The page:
American Painter, Photographer, and Sculptor
Summary of Christopher Wool
Christopher Wool is an enigmatic abstract painter whose formal experimentation and satirical subversion has left him both commercially successful and acclaimed by some critics, whilst condemned as banal or superficial by others. His public persona is reserved, and he carefully monitors the boundary between his personal and private life.
Wool's work is grounded in an investigation of abstract painting through a postmodern repurposing of signs and symbols. Familiar images, including stark black and white patterns, shapes, and particularly words are repeated, manipulated and erased. His most famous works, the 'word paintings', are large canvases silkscreened with phrases that suggest graffiti slogans, lines from movies or tv shows, or other recognizable material. The framing of such works as abstract paintings is designed to question what painting is, how it should be produced, and how an image can incorporate multiple layers of meaning that are revealed by the viewer's attention.
- Wool deploys recognizable or familiar forms (patterns, words or even classic expressionist painting techniques) to question the medium and a viewer's ability to divine meaning from it. By making words seem strange by placing them in a grid system and disrupting their ability to be read, for example, he asks that the viewer sees them as both an abstract shape and as something that conveys direct meaning. This causes the viewer to question their aesthetic attentions and how they perceive the world around them, as well as any formal preconceptions about abstract painting.
- Wool's work brings the outside world into the rarified and perhaps remote sphere of abstract art, particularly through his photography. This work is often expressionistic: using focus, perspective, or the frame of the image in creative ways, but taking as its subject the street or city that surrounds him and his studio - grounding his work in everyday life.
- Whilst abstract images, his paintings, and particularly the ones which include text, demonstrate influences from other artforms, whether pop cultural allusion or graffiti-esque slogans that evoke narrative. Apocalypse Now (1988), for example, is a formal rendering of a line from Francis Ford Coppola's 1979 film of the same name - 'Sell the House, Sell the Car, Sell the Kids'. This implicitly questions the notion of 'high art' or 'pure expression', suggesting that even abstract painting is informed, influenced and inspired by mass media and everyday encounters.
- Wool maintains an air of mystery around his personal life and reveals little about his processes or intention, which relates to his emphasis on individual experience and interpretation. This also echoes other artists and artistic movements, most notably Warhol, who famously claimed that his painting revealed anything a viewer might need to know about him.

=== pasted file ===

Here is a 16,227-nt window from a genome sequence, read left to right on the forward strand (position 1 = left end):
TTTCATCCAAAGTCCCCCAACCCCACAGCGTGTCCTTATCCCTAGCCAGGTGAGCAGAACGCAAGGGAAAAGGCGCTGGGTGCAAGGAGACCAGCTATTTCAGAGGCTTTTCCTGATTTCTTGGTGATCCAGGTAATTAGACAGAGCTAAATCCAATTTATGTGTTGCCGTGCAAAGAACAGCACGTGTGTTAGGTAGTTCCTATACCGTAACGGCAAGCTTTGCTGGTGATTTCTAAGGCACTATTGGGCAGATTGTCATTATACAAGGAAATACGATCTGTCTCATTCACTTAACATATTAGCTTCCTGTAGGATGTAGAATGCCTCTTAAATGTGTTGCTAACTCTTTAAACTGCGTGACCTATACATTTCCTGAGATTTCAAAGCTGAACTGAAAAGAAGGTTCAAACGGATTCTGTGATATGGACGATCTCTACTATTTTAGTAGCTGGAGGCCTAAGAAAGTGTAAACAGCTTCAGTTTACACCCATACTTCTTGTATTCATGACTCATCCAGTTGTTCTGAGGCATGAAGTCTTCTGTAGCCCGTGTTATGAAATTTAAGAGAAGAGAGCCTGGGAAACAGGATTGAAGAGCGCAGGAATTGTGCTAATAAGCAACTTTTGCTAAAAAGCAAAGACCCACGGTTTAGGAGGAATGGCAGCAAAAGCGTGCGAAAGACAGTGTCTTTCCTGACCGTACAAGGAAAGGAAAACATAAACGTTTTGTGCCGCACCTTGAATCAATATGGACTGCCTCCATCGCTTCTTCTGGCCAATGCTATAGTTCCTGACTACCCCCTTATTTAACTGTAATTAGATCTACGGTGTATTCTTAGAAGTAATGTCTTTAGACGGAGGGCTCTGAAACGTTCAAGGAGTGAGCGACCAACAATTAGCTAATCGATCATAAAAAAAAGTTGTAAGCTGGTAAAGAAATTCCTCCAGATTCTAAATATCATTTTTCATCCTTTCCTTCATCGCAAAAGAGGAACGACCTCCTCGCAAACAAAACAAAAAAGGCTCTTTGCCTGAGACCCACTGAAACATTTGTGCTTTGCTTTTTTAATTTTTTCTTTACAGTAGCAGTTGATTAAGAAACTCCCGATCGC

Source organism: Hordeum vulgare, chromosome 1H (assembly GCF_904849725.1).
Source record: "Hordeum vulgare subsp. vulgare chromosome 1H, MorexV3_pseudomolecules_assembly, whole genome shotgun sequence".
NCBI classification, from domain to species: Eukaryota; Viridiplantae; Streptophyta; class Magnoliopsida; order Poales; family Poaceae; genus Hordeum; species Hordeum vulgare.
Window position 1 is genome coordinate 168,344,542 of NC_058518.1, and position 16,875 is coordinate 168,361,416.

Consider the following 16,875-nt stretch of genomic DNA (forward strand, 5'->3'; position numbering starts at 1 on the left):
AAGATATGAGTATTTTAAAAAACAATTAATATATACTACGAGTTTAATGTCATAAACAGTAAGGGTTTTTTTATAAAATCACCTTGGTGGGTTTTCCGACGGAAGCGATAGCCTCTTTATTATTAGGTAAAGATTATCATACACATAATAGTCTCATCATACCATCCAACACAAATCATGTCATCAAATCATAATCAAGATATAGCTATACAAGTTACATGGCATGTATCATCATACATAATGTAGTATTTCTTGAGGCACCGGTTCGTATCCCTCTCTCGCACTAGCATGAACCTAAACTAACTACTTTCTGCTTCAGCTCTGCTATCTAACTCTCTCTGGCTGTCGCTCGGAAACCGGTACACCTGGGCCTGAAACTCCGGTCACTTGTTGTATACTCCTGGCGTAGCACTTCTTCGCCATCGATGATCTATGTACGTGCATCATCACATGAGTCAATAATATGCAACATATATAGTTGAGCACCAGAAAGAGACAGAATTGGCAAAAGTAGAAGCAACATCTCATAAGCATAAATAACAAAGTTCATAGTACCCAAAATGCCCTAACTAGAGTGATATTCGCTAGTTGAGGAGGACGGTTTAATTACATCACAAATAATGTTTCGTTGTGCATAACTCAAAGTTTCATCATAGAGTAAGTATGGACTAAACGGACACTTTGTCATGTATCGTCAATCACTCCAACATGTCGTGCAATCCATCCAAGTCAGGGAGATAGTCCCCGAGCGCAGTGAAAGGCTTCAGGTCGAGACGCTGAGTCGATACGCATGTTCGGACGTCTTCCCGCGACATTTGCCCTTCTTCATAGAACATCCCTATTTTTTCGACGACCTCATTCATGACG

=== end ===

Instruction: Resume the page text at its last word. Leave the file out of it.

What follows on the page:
Biography of Christopher Wool
Christopher Wool was born in Boston in 1955 to Glorye and Ira Wool, a psychiatrist and a molecular biologist. That same year the family moved to the Hyde Park neighborhood of Chicago, where Wool was brought up alongside his younger brother Jonathon. In 1959, when Wool was four years old, the family moved to Cambridge, England, where they remained for one year before returning to Chicago.
Important Art by Christopher Wool
This work is a decorative black pattern, made with incised rollers on a painted aluminum white background. It is one of Wool's earlier surviving works and exemplifies his exploration of floral and 'grille-like' patterns through a style often associated with wallpaper. During this time Wool was also experimenting with various types of rubber stamps, which, just like the rollers, were incised with repeating motifs and patterns of vines or trellises, exploring the same sense of repetition and seriality.
By using paint rollers or stamps that are traditionally used to give walls a 'wallpapered' appearance, Wool brings in more 'ordinary' and commonplace visual signatures into the frame of conceptual art. Following the legacy previously defined by Andy Warhol, the work twists the very conception of painting as something unique and singular. By rejecting color and composition, it makes an attempt to define a new type of painting, devoid of all the traditions of the past. In fact, the work carries within itself a profoundly post-conceptualist approach to painting, aiming to 'clarify' that art does not need to carry an inherent meaning within itself, but rather act as a bearer of an ongoing experimentation and dialogue within a larger artistic paradigm.
The work also possesses an inherent "humour of their absurd efficiency", as claimed by art critic Peter Schjeldahl. From this perspective, the work takes on a satirical nature, one not only derived from the rejection of art history, but also by the fact that the very creation echoes the traditional wall patterns that adorn American households.